uu.seUppsala University Publications
Change search
CiteExportLink to record
Permanent link

Direct link
Cite
Citation style
  • apa
  • ieee
  • modern-language-association
  • vancouver
  • Other style
More styles
Language
  • de-DE
  • en-GB
  • en-US
  • fi-FI
  • nn-NO
  • nn-NB
  • sv-SE
  • Other locale
More languages
Output format
  • html
  • text
  • asciidoc
  • rtf
How often is diagnosis of COPD confirmed with spirometry?
Uppsala University, Disciplinary Domain of Medicine and Pharmacy, Faculty of Medicine, Department of Medical Sciences, Respiratory Medicine and Allergology.
Uppsala University, Disciplinary Domain of Medicine and Pharmacy, Faculty of Medicine, Department of Public Health and Caring Sciences, Family Medicine and Clinical Epidemiology.
Uppsala University, Disciplinary Domain of Medicine and Pharmacy, Faculty of Medicine, Department of Public Health and Caring Sciences, Family Medicine and Clinical Epidemiology. Uppsala University, Disciplinary Domain of Medicine and Pharmacy, Medicinska och farmaceutiska vetenskapsområdet, centrumbildningar mm, Centrum för klinisk forskning i D län (CKFD).
Uppsala University, Disciplinary Domain of Medicine and Pharmacy, Faculty of Medicine, Department of Medical Sciences, Respiratory Medicine and Allergology.
Show others and affiliations
2010 (English)In: Respiratory Medicine, ISSN 0954-6111, E-ISSN 1532-3064, Vol. 104, no 4, 550-556 p.Article in journal (Refereed) Published
Abstract [en]

Background: Chronic obstructive pulmonary disease (COPD) is an important cause of morbidity and mortality worldwide. Diagnosis is customarily confirmed with spirometry, but there are few studies on documented spirometry use in everyday clinical practice. Methods: In a cross-sectional survey and study of the medical records of primary and secondary care COPD patients aged 18-75 in a Swedish region, patients with COPD were randomly selected from the registers of 56 primary care centres and 14 hospital outpatient clinics. Spirometry data at diagnosis ±6 months were analyzed. Results: From 1,114 patients with COPD, 533 with a new diagnosis of COPD during the four-year study period were identified. In 59% (n=316), spirometry data in connection with diagnosis were found in the medical records. Spirometry data with post-bronchodilator forced expiratory volume in one second (FEV1)/ vital capacity (VC) ratios were available in 45% (n=241). FEV1/VC ratio <0.70 were found in 160 patients, which corresponds to 30% of the patients with a new diagnosis. Lower age, female gender, current smoking, higher body mass index (BMI) and shorter forced exhalation time were related to COPD diagnosis despite an FEV1/VC ratio of ≥0.70. The most common problem in the quality assessment was an insufficient exhalation time. Conclusions: Only a third of Swedish patients with COPD had their diagnosis confirmed with spirometry. Our data indicate that female gender, current smoking, higher BMI and short exhalation time increase the risk of being diagnosed with COPD without fulfilling the spirometric criteria for the disease.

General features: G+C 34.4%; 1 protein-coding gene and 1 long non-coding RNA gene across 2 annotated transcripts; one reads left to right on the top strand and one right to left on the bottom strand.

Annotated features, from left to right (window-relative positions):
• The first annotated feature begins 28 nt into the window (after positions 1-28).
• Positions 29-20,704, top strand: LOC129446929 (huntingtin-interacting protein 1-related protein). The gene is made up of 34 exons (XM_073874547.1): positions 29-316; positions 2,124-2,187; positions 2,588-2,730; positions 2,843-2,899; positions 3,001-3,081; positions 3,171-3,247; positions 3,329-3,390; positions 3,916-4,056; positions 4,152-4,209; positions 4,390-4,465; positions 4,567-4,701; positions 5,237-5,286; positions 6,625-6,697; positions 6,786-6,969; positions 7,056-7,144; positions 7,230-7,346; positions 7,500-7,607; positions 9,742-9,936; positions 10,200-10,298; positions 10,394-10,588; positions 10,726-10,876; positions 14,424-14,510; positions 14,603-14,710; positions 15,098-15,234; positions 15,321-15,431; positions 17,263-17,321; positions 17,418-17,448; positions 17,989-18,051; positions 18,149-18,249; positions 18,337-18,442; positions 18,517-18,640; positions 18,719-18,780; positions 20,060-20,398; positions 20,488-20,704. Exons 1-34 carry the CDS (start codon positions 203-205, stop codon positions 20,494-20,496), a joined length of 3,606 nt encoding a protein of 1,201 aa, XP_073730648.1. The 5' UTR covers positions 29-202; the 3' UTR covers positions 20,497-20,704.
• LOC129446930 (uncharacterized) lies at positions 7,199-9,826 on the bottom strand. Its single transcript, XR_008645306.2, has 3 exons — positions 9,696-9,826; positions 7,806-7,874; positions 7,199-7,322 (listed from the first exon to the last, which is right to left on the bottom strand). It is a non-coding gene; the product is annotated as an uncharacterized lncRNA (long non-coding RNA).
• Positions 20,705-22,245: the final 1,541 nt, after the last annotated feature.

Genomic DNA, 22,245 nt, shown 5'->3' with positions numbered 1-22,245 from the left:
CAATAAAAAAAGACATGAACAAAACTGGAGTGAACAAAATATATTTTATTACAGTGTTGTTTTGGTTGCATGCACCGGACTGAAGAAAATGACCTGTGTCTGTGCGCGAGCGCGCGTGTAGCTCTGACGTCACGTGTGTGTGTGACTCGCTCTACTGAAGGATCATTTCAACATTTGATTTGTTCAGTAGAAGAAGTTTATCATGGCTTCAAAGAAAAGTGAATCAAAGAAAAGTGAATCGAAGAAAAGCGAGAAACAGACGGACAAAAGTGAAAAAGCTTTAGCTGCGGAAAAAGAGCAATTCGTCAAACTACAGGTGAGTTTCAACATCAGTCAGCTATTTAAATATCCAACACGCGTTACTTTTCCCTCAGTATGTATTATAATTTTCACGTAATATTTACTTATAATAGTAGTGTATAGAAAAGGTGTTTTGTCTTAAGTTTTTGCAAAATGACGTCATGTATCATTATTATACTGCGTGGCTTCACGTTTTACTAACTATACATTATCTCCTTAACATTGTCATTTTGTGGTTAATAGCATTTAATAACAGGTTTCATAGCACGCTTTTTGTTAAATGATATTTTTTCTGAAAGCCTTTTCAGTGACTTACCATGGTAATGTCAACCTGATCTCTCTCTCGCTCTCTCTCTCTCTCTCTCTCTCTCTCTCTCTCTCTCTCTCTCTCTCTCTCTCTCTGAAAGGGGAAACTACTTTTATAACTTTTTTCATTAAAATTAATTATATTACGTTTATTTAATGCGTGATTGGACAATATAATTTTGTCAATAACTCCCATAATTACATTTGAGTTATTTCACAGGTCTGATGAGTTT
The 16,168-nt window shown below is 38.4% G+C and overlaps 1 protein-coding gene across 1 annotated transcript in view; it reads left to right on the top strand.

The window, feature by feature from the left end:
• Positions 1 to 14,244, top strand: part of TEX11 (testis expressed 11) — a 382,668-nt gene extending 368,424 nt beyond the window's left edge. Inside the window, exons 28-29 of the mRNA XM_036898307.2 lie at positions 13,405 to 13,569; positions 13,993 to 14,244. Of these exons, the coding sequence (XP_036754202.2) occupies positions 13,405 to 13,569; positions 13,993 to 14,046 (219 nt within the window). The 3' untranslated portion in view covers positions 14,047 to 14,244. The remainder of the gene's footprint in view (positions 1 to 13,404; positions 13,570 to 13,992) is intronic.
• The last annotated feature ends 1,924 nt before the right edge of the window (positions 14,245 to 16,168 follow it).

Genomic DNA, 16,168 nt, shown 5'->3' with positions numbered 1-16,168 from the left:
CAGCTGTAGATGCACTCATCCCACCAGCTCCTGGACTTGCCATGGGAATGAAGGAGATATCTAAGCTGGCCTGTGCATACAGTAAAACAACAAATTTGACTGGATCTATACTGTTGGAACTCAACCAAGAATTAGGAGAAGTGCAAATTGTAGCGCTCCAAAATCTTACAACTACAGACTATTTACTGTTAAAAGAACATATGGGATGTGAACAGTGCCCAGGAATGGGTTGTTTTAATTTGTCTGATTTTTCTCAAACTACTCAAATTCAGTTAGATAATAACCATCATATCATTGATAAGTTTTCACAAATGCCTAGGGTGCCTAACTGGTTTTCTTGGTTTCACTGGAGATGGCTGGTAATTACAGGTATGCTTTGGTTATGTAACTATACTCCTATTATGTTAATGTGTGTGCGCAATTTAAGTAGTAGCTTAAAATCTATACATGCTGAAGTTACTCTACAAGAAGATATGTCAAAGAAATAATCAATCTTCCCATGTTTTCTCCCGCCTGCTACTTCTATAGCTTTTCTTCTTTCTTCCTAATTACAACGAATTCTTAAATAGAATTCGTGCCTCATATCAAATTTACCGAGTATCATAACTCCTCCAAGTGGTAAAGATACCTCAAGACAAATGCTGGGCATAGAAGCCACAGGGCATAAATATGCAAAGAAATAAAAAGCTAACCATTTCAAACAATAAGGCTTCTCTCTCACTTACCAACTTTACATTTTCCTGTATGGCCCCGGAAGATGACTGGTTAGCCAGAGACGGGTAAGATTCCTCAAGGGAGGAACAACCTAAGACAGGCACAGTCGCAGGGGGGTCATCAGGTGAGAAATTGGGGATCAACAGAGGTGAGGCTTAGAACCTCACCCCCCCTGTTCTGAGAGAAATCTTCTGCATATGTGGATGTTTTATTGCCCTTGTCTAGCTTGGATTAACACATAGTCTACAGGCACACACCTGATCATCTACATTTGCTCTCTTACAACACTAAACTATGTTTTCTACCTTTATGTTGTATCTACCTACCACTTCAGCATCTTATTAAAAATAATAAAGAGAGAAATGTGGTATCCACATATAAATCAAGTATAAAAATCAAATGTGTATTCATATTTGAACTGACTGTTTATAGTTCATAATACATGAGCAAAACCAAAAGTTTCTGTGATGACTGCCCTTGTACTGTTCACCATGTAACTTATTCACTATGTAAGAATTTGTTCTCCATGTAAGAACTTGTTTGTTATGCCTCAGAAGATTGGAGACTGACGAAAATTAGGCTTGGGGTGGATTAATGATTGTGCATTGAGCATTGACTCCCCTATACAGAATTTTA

Place, publisher, year, edition, pages
Elsevier , 2010. Vol. 104, no 4, 550-556 p.
Keyword [en]
COPD, lung function testing, diagnostics
National Category
Respiratory Medicine and Allergy
Research subject
Lung Medicine
Identifiers
URN: urn:nbn:se:uu:diva-118330DOI: 10.1016/j.rmed.2009.10.023ISI: 000276498700010PubMedID: 19931443OAI: oai:DiVA.org:uu-118330DiVA: diva2:299019
Projects
Praxisstudien
Available from: 2010-02-23 Created: 2010-02-22 Last updated: 2017-12-12Bibliographically approved
In thesis
1. Chronic Obstructive Pulmonary Disease: Patients´ Perspectives, Impact of the Disease and Utilization of Spirometry
Open this publication in new window or tab >>Chronic Obstructive Pulmonary Disease: Patients´ Perspectives, Impact of the Disease and Utilization of Spirometry
2010 (English)Doctoral thesis, comprehensive summary (Other academic)